It’s not small enough.
That’s what Muhammad Yunus, the 2006 Nobel Prize-winning economist who proliferated the concept of microcredits, will tell you about most diagnostic medical devices. He recalls arguing with now-Medtronic (NYSE:MDT) CEO Omar Ishrak as they worked together to create a smaller ultrasound device for rural areas in Bangladesh. Ishrak brought back a tablet-sized product and Yunus said it was too small.
“Entire diagnostic tools could become mobile-phone based,” said Yunus, who was at this week’s World Health Care Congress in Washington, D.C. “The mobile phone could become the central device. The rest become apps to download.”
Medical device companies and healthcare organizations look hungrily at the developing world and people like Yunus understand the texture of those nations. Yunus, who at the World Health Care Congress was on panels with the likes of Ishrak and former presidential healthcare adviser Dr. Ezekiel Emanuel, made the point that many of the world’s patients mean profit. A large number of healthcare consumers have the money to spend on pacemakers and other medical devices, they told the Congress’ audience of hospitals and insurance companies. However, these patients just don’t have the awareness or access to trained professionals or the right devices.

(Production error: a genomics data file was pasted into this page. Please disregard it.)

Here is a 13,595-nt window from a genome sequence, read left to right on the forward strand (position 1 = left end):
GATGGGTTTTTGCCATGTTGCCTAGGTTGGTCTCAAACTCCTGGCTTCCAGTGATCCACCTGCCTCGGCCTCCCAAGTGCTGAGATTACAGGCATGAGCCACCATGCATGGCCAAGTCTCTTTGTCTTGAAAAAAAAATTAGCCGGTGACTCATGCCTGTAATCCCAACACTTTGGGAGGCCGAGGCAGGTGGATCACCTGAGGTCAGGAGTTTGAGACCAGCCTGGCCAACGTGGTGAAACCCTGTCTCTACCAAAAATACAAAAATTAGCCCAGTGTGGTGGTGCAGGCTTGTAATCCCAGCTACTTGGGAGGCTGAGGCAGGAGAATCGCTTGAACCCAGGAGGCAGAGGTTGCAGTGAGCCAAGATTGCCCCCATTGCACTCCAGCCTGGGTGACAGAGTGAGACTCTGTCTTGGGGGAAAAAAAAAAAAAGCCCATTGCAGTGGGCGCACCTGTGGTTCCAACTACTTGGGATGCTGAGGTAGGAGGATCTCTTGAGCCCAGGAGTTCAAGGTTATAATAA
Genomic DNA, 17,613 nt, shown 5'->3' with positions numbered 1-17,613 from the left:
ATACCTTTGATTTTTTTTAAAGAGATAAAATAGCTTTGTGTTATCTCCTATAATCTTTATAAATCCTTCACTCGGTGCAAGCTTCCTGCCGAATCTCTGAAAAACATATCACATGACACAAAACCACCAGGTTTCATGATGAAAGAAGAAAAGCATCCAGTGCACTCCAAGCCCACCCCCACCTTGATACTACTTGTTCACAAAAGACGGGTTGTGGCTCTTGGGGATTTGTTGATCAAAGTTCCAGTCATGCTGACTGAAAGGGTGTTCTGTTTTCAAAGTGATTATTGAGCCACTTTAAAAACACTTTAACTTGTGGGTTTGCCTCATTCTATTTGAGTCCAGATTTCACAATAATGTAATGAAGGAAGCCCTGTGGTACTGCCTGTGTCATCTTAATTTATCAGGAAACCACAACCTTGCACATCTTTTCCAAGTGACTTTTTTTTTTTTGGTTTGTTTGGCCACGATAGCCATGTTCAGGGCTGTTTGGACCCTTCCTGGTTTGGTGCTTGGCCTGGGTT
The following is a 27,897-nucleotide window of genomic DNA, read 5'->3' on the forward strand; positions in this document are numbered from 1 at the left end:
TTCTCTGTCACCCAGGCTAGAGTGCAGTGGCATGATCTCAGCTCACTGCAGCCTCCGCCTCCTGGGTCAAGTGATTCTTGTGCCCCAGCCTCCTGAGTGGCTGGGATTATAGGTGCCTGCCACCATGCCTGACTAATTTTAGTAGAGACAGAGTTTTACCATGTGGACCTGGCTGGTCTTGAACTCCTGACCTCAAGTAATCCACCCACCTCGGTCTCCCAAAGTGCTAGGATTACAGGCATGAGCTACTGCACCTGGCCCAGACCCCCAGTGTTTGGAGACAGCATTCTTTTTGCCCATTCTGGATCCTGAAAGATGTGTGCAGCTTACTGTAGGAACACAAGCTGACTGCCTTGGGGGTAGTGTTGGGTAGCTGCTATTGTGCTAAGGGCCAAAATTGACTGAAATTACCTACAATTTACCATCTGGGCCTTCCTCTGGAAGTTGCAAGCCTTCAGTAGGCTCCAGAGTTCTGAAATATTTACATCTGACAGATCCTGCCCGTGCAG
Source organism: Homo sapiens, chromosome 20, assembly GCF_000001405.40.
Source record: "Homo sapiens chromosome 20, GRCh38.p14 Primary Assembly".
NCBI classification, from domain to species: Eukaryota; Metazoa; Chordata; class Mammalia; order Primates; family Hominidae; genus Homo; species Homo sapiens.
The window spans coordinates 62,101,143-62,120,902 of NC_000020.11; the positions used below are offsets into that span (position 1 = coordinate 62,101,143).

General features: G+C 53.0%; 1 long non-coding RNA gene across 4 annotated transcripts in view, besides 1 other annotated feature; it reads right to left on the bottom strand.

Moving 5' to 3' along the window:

Yunus also said that most medical device companies are too hospital-centric and as a result are making big, bulky devices that aren’t meant for a more mobile, telemedicine-ready type of world. The future is healthcare mobile apps.
“This is a matter of creativity,” Yunus said. “And we have unlimited creativity.”